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Episode Studies by Clayton Barr

at popapostle-dot-com
"Endgame" Part 2
Terminator: Endgame #2
Dark Horse
Writer: James Robinson
Penciler: Jackson Guice
Inker: John Beatty
Cover by John Higgins
October 1992


Our heroes and villains close in for a rendezvous with Sarah Connor.


Read the complete summary of Endgame at the Terminator wiki


Didja Notice?


I believe the badass female figure on the cover is intended to be Sarah Connor. It looks similar to the Sarah Connor on the cover of Terminator: Endgame #3.


On page 7, Sloane has a copy of the Times Daily on his desk. The only newspaper I can find by that name is TimesDaily of Florence, Alabama. But I don't know why Sloane, an L.A. cop, would have an Alabama newspaper on his desk, unless he had reason to think the serial killer called Catfish whom he's attempting to catch, had a connection with that area.


Also on page 7, one of Sloane's colleagues in the LAPD is wearing a Dark Horse t-shirt! Dark Horse is the publisher of this mini-series. In fact, I believe there was an actual t-shirt with this style and logo available at the time.


Sloane claims that ex-cons are often hired as pet groomers. I've found no evidence that is true over any other type of job an ex-con might get.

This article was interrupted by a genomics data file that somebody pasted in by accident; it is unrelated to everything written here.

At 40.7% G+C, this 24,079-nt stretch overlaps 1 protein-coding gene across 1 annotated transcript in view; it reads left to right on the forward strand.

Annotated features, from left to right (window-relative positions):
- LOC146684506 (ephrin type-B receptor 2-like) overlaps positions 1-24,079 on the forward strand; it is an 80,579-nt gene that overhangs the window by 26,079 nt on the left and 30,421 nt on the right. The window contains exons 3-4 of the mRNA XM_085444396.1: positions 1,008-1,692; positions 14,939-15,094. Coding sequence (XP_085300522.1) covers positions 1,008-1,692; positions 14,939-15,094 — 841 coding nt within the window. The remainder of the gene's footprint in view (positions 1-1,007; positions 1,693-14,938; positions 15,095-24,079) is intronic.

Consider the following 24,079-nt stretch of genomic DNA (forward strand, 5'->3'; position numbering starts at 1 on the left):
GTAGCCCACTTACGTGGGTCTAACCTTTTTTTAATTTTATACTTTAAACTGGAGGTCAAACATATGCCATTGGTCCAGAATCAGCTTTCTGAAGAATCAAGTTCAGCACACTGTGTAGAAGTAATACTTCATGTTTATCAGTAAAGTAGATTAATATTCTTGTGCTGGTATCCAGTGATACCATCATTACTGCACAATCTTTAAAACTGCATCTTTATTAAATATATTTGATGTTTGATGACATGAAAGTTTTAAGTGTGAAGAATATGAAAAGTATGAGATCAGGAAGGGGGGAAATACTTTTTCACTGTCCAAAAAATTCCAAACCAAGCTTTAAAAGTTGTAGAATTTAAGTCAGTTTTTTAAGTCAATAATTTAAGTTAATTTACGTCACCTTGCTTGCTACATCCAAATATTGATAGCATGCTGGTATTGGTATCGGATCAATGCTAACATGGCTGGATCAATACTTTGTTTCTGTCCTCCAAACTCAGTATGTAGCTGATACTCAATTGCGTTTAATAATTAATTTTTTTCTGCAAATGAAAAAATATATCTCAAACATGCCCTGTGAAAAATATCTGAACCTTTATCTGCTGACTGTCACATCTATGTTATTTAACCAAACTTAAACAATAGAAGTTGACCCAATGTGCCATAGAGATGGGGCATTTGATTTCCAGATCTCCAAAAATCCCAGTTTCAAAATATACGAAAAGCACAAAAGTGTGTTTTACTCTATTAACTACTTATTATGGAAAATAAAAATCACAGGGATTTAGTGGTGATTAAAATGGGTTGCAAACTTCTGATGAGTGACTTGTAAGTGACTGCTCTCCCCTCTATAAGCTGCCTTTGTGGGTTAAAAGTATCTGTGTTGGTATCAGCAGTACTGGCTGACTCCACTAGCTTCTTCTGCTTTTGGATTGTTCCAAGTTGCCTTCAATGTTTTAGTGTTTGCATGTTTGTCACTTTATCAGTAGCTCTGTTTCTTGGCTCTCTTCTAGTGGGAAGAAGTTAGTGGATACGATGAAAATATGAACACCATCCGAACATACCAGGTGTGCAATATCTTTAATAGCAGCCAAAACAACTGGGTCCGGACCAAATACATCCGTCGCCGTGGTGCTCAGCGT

Dudley's machine half obtains knowledge from the newly arrived Terminator (the Machine) that they have managed to change the future such as to delay the evolution of the machines and allow humanity to begin fighting back sooner and some areas of the U.S. southwest have barely been touched by the war in the future.


The future records obtained by Dudley reveal that John Connor is to be born at Odessa Hospital in Texas. This appears to be a fictional hospital, though the city of Odessa, Texas is real.


Dudley's information on page 11 suggests that Skynet's time displacement machine in the Northwest Territories of Canada is the last one it has in existence.


The '57 Chevy carjacked by the Machine is accurately represented in this issue.


The Heavenly Bliss Pet Cemetary where Catfish worked appears to be fictional.


The exotic way that Catfish kills and displays Dr. Litvack seems inspired by the Viking "blood eagle", a brutal ritual method of execution allegedly practiced by the Viking culture in the 8th-11th centuries. The scene here may have been based on scenes from the film Silence of the Lambs, in which the homicidal psychiatrist Hannibal Lecter killed a prison guard in this manner, released the year before this mini-series was published.


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